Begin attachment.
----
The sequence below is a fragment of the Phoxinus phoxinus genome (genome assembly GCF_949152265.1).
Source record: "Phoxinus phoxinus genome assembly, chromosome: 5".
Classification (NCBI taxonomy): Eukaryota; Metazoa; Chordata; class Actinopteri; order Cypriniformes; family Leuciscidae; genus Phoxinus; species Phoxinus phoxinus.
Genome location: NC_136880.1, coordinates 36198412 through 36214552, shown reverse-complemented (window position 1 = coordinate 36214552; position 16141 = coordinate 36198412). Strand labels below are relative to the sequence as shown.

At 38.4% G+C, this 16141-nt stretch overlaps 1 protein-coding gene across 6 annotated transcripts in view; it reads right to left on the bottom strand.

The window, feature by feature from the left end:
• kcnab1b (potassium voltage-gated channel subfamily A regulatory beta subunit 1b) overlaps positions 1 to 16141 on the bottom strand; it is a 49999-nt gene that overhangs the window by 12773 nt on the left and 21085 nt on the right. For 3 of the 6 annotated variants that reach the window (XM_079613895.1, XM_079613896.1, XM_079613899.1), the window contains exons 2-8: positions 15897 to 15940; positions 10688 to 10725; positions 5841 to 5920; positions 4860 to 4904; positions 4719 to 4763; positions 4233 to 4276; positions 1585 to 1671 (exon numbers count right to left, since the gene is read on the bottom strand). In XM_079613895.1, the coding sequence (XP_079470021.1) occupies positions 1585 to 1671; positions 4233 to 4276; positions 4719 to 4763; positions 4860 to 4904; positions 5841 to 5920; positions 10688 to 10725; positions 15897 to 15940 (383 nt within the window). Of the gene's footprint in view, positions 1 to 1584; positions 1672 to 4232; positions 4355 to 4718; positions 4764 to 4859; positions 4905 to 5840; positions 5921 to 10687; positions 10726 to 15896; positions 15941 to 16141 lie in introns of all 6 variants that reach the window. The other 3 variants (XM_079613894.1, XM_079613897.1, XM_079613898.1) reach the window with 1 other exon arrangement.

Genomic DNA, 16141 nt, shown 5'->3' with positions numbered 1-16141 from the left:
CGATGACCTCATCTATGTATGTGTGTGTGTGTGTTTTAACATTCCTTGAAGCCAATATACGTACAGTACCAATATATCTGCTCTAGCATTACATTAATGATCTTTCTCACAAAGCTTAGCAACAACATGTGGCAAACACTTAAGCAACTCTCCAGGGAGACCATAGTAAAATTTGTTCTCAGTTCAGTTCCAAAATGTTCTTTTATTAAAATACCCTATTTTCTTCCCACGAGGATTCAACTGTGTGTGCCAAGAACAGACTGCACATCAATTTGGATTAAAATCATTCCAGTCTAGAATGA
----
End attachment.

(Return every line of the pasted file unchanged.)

The sequence below is a fragment of the Phoxinus phoxinus genome (genome assembly GCF_949152265.1).
Source record: "Phoxinus phoxinus genome assembly, chromosome: 5".
Classification (NCBI taxonomy): Eukaryota; Metazoa; Chordata; class Actinopteri; order Cypriniformes; family Leuciscidae; genus Phoxinus; species Phoxinus phoxinus.
Genome location: NC_136880.1, coordinates 36198412 through 36214552, shown reverse-complemented (window position 1 = coordinate 36214552; position 16141 = coordinate 36198412). Strand labels below are relative to the sequence as shown.

At 38.4% G+C, this 16141-nt stretch overlaps 1 protein-coding gene across 6 annotated transcripts in view; it reads right to left on the bottom strand.

The window, feature by feature from the left end:
• kcnab1b (potassium voltage-gated channel subfamily A regulatory beta subunit 1b) overlaps positions 1 to 16141 on the bottom strand; it is a 49999-nt gene that overhangs the window by 12773 nt on the left and 21085 nt on the right. For 3 of the 6 annotated variants that reach the window (XM_079613895.1, XM_079613896.1, XM_079613899.1), the window contains exons 2-8: positions 15897 to 15940; positions 10688 to 10725; positions 5841 to 5920; positions 4860 to 4904; positions 4719 to 4763; positions 4233 to 4276; positions 1585 to 1671 (exon numbers count right to left, since the gene is read on the bottom strand). In XM_079613895.1, the coding sequence (XP_079470021.1) occupies positions 1585 to 1671; positions 4233 to 4276; positions 4719 to 4763; positions 4860 to 4904; positions 5841 to 5920; positions 10688 to 10725; positions 15897 to 15940 (383 nt within the window). Of the gene's footprint in view, positions 1 to 1584; positions 1672 to 4232; positions 4355 to 4718; positions 4764 to 4859; positions 4905 to 5840; positions 5921 to 10687; positions 10726 to 15896; positions 15941 to 16141 lie in introns of all 6 variants that reach the window. The other 3 variants (XM_079613894.1, XM_079613897.1, XM_079613898.1) reach the window with 1 other exon arrangement.

Genomic DNA, 16141 nt, shown 5'->3' with positions numbered 1-16141 from the left:
CGATGACCTCATCTATGTATGTGTGTGTGTGTGTTTTAACATTCCTTGAAGCCAATATACGTACAGTACCAATATATCTGCTCTAGCATTACATTAATGATCTTTCTCACAAAGCTTAGCAACAACATGTGGCAAACACTTAAGCAACTCTCCAGGGAGACCATAGTAAAATTTGTTCTCAGTTCAGTTCCAAAATGTTCTTTTATTAAAATACCCTATTTTCTTCCCACGAGGATTCAACTGTGTGTGCCAAGAACAGACTGCACATCAATTTGGATTAAAATCATTCCAGTCTAGAATGA